Matti Granhage works for Volvo Group Connected Solutions, which is the part of the Volvo Group that is leading the development of connected services and solutions. The team covers all the brands in the Volvo Group, but Matti is currently focusing on Zone Management for Volvo Buses.
How it works
Zone Management is similar to a more advanced geofencing system.
“Geofencing means putting a virtual fence around an area and using GPS technology to limit the speed of vehicles or even bring them to a complete standstill,” explains Matti.
“In a Zone Management system, the vehicle itself uses downloaded data to find out what speed it should be travelling at and where it is allowed to go. For example, if there is a zero-emission zone in a city, a hybrid bus can easily switch to electric mode.”
Zone Management systems have a number of advantages, but Matti highlights the fact that at low speeds the automatic braking system is more effective.
“Outside schools or in parts of the inner city where there are a lot of people about, the bus automatically reduces its speed to a level where the automatic brake can do its job if someone steps out into the road,” he continues. “It doesn’t make any difference how hard the driver presses the accelerator.”
Driving at night through heavily built-up areas is not a problem either, because the system can make sure that only electric vehicles can enter, in order to keep noise levels to a minimum. Many cities are already planning to allow only zero-emission vehicles in their centres in future.
A vehicle that is connected to Zone Management will be aware of this and will automatically change to electric mode as it approaches the zone. Transport systems will become more efficient, more environmentally friendly and safer.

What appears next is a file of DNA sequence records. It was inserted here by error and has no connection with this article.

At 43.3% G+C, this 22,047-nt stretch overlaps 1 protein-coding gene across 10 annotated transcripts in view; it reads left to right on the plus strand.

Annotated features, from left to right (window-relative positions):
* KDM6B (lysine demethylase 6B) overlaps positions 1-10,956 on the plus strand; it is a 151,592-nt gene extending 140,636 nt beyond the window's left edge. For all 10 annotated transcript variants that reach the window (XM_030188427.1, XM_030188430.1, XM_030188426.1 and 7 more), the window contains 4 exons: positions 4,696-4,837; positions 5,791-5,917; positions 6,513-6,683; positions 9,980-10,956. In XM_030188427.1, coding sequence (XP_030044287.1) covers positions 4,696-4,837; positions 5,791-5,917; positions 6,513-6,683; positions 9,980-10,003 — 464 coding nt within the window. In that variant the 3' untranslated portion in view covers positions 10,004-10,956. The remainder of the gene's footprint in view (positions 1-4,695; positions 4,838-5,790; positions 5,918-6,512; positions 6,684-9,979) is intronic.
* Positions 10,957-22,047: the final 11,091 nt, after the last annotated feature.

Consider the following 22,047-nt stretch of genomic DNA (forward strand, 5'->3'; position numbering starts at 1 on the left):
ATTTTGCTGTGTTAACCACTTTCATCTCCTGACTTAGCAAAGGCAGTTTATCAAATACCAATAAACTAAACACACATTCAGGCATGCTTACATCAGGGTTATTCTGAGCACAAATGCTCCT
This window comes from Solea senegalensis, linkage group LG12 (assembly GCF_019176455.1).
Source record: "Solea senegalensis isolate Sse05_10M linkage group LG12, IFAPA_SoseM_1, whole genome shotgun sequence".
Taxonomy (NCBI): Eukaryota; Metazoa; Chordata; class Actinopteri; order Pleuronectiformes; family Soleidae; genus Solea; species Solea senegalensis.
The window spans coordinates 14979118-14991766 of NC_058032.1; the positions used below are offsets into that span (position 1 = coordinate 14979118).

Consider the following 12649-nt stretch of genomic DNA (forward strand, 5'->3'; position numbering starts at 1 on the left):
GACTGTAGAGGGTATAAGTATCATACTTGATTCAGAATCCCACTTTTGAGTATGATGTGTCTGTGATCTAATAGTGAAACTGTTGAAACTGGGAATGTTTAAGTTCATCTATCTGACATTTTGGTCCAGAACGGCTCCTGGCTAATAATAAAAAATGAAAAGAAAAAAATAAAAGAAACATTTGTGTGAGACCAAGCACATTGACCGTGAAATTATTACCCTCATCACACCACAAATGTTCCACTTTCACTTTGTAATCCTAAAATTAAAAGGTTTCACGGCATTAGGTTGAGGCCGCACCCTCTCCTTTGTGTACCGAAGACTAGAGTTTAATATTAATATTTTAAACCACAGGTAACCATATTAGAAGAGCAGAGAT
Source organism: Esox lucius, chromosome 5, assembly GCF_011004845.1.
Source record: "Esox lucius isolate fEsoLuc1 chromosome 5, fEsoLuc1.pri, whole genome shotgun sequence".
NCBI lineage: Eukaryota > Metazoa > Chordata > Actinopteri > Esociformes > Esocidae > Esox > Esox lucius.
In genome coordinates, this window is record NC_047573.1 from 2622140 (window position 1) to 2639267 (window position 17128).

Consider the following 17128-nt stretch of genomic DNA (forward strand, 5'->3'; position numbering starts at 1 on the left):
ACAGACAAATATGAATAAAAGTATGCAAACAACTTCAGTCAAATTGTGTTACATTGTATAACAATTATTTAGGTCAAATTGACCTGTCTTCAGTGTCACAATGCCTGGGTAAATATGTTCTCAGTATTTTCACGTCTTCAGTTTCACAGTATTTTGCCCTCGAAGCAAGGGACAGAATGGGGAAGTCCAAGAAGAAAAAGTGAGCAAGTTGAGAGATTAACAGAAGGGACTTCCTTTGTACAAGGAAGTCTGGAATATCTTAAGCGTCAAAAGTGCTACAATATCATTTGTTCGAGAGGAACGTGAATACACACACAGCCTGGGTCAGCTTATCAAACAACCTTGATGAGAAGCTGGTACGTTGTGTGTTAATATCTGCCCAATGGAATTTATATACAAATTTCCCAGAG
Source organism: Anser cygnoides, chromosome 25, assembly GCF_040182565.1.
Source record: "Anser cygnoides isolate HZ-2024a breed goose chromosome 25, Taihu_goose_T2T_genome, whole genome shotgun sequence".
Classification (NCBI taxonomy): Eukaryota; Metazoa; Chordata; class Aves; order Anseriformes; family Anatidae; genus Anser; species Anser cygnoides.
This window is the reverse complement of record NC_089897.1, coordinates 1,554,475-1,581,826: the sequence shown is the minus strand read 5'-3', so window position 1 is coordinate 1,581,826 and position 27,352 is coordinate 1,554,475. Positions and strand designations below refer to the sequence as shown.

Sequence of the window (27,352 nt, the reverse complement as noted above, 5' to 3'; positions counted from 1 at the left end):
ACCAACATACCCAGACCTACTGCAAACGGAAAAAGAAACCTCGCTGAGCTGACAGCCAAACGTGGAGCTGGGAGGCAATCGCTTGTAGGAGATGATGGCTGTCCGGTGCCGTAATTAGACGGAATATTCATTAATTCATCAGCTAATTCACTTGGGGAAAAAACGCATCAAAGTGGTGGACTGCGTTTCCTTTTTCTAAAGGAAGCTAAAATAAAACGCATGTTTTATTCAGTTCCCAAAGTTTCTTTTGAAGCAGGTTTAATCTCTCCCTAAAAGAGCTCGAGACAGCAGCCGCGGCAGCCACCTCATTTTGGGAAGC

Although some of this may sound like a vision of the future, Zone Management is already installed in some of Volvo’s vehicles.
“Volvo Buses was first to provide the service and now we are working on the next version,” says Matti. “We are planning to connect a few bus routes in Gothenburg to the Swedish Transport Administration’s database to download the city’s speed limits and based on that control the buses,” he continues.
One challenge presented by the system, according to Matti, is the space needed to store a large amount of data in the vehicle.
“We are looking at some different solutions,” says Matti, “but the vehicles which cover longer distances need to be smart enough to know where to find the data for the part of the country they are currently in.”
The volume of information that has to be downloaded to the vehicle becomes clear when Matti starts to talk about the next stage of development.
“We are investigating downloading weather data so that the vehicle can adapt its speed to the weather conditions and travel more safely,” explains Matti.
If information about bridges and tunnels was also available, it would be possible to warn drivers if they took the wrong route where there is a bridge or a tunnel not suitable for a large vehicle.
“Taking a chance or making a mistake could lead to serious damage to the vehicle,” says Matti.
Research and development
Research is already underway in this field and countries are reviewing their legislation to make our cities safer. In 2017 the Swedish government launched a project to create safer, more climate-smart cities using geofencing technology. Volvo is involved in the study, together with other organisations in Sweden.
“Zone Management is also important for the autonomous vehicles of the future. Many major cities are very interested in a solution of this kind,” says Matti, “and we will be able to offer it in future, because we are one of the leaders in this field of technology.”